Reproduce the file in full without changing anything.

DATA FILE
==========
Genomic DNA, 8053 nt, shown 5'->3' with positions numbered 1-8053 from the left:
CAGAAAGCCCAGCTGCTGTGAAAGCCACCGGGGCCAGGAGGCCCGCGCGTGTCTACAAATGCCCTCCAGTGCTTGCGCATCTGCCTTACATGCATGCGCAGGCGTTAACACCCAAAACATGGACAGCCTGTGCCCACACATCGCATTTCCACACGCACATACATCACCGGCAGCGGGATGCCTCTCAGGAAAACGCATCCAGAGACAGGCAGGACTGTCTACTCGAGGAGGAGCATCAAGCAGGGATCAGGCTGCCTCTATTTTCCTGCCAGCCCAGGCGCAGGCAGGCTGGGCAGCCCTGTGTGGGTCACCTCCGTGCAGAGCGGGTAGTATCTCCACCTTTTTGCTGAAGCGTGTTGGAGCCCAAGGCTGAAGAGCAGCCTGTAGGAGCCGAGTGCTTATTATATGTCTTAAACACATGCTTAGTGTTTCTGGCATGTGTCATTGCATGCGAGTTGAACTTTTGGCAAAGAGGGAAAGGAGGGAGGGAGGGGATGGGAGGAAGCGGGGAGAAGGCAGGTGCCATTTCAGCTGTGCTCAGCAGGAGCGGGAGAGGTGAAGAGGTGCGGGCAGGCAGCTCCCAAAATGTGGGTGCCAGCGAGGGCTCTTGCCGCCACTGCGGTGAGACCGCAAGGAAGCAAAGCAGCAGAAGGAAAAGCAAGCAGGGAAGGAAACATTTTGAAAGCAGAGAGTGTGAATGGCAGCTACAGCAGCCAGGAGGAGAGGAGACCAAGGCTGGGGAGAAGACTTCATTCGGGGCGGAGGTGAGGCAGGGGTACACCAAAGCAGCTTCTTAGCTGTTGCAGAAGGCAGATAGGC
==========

Genomic DNA, 8053 nt, shown 5'->3' with positions numbered 1-8053 from the left:
CAGAAAGCCCAGCTGCTGTGAAAGCCACCGGGGCCAGGAGGCCCGCGCGTGTCTACAAATGCCCTCCAGTGCTTGCGCATCTGCCTTACATGCATGCGCAGGCGTTAACACCCAAAACATGGACAGCCTGTGCCCACACATCGCATTTCCACACGCACATACATCACCGGCAGCGGGATGCCTCTCAGGAAAACGCATCCAGAGACAGGCAGGACTGTCTACTCGAGGAGGAGCATCAAGCAGGGATCAGGCTGCCTCTATTTTCCTGCCAGCCCAGGCGCAGGCAGGCTGGGCAGCCCTGTGTGGGTCACCTCCGTGCAGAGCGGGTAGTATCTCCACCTTTTTGCTGAAGCGTGTTGGAGCCCAAGGCTGAAGAGCAGCCTGTAGGAGCCGAGTGCTTATTATATGTCTTAAACACATGCTTAGTGTTTCTGGCATGTGTCATTGCATGCGAGTTGAACTTTTGGCAAAGAGGGAAAGGAGGGAGGGAGGGGATGGGAGGAAGCGGGGAGAAGGCAGGTGCCATTTCAGCTGTGCTCAGCAGGAGCGGGAGAGGTGAAGAGGTGCGGGCAGGCAGCTCCCAAAATGTGGGTGCCAGCGAGGGCTCTTGCCGCCACTGCGGTGAGACCGCAAGGAAGCAAAGCAGCAGAAGGAAAAGCAAGCAGGGAAGGAAACATTTTGAAAGCAGAGAGTGTGAATGGCAGCTACAGCAGCCAGGAGGAGAGGAGACCAAGGCTGGGGAGAAGACTTCATTCGGGGCGGAGGTGAGGCAGGGGTACACCAAAGCAGCTTCTTAGCTGTTGCAGAAGGCAGATAGGC